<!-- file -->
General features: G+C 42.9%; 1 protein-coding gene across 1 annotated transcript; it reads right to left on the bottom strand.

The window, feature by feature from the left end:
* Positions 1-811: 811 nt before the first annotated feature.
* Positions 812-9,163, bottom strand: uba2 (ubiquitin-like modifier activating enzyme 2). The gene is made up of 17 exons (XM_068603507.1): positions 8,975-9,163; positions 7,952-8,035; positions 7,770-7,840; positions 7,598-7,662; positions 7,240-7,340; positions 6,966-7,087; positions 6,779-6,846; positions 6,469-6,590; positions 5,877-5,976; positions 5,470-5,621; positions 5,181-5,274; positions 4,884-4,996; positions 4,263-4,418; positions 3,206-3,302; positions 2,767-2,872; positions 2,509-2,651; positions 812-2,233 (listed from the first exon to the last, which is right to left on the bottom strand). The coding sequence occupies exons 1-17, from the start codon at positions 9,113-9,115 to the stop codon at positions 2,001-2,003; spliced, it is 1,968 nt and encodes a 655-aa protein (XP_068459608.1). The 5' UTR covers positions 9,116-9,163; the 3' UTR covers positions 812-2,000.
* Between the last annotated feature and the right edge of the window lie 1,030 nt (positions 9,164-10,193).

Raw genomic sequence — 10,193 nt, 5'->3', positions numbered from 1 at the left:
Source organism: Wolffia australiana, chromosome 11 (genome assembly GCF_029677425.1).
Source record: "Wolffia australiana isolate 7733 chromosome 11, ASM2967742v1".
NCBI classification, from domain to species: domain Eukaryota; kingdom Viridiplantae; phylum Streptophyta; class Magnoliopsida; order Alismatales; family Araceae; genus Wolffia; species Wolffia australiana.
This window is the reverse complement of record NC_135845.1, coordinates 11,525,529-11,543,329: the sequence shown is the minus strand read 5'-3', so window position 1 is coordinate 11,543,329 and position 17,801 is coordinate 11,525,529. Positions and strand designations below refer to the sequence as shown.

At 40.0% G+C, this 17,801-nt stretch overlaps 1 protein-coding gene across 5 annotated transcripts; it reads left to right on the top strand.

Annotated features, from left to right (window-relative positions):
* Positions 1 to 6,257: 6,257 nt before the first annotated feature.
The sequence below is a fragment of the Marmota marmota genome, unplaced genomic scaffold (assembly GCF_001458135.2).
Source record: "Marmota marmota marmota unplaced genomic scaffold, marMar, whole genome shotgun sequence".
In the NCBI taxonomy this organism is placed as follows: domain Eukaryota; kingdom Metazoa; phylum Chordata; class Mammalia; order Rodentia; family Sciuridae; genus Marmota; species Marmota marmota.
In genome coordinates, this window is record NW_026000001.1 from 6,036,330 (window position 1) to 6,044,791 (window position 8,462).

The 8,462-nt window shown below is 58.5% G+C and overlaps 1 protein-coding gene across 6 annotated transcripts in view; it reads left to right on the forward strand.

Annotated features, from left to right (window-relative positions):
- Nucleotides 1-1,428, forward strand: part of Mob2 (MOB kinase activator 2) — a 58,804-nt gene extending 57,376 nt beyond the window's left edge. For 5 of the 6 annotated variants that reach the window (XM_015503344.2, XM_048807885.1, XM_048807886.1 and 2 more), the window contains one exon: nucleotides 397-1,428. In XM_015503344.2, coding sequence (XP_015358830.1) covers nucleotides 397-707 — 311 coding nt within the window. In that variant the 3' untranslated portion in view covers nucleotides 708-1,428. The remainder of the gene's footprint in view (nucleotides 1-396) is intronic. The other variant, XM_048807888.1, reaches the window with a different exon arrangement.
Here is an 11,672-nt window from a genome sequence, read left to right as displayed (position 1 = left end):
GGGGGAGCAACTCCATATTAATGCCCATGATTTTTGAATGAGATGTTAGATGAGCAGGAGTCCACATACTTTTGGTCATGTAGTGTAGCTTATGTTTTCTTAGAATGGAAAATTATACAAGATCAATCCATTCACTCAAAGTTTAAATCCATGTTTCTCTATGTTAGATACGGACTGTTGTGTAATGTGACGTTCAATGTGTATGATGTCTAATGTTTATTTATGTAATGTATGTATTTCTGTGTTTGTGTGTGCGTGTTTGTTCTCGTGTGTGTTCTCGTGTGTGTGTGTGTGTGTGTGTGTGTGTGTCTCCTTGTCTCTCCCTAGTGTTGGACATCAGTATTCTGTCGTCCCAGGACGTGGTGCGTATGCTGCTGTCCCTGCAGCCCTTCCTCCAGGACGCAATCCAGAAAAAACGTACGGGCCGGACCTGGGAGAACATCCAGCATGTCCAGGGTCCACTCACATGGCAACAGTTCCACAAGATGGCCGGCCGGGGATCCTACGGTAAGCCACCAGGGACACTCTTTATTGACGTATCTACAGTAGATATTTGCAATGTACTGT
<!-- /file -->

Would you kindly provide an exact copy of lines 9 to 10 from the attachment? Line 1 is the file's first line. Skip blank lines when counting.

NCBI classification, from domain to species: domain Eukaryota; kingdom Viridiplantae; phylum Streptophyta; class Magnoliopsida; order Alismatales; family Araceae; genus Wolffia; species Wolffia australiana.
This window is the reverse complement of record NC_135845.1, coordinates 11,525,529-11,543,329: the sequence shown is the minus strand read 5'-3', so window position 1 is coordinate 11,543,329 and position 17,801 is coordinate 11,525,529. Positions and strand designations below refer to the sequence as shown.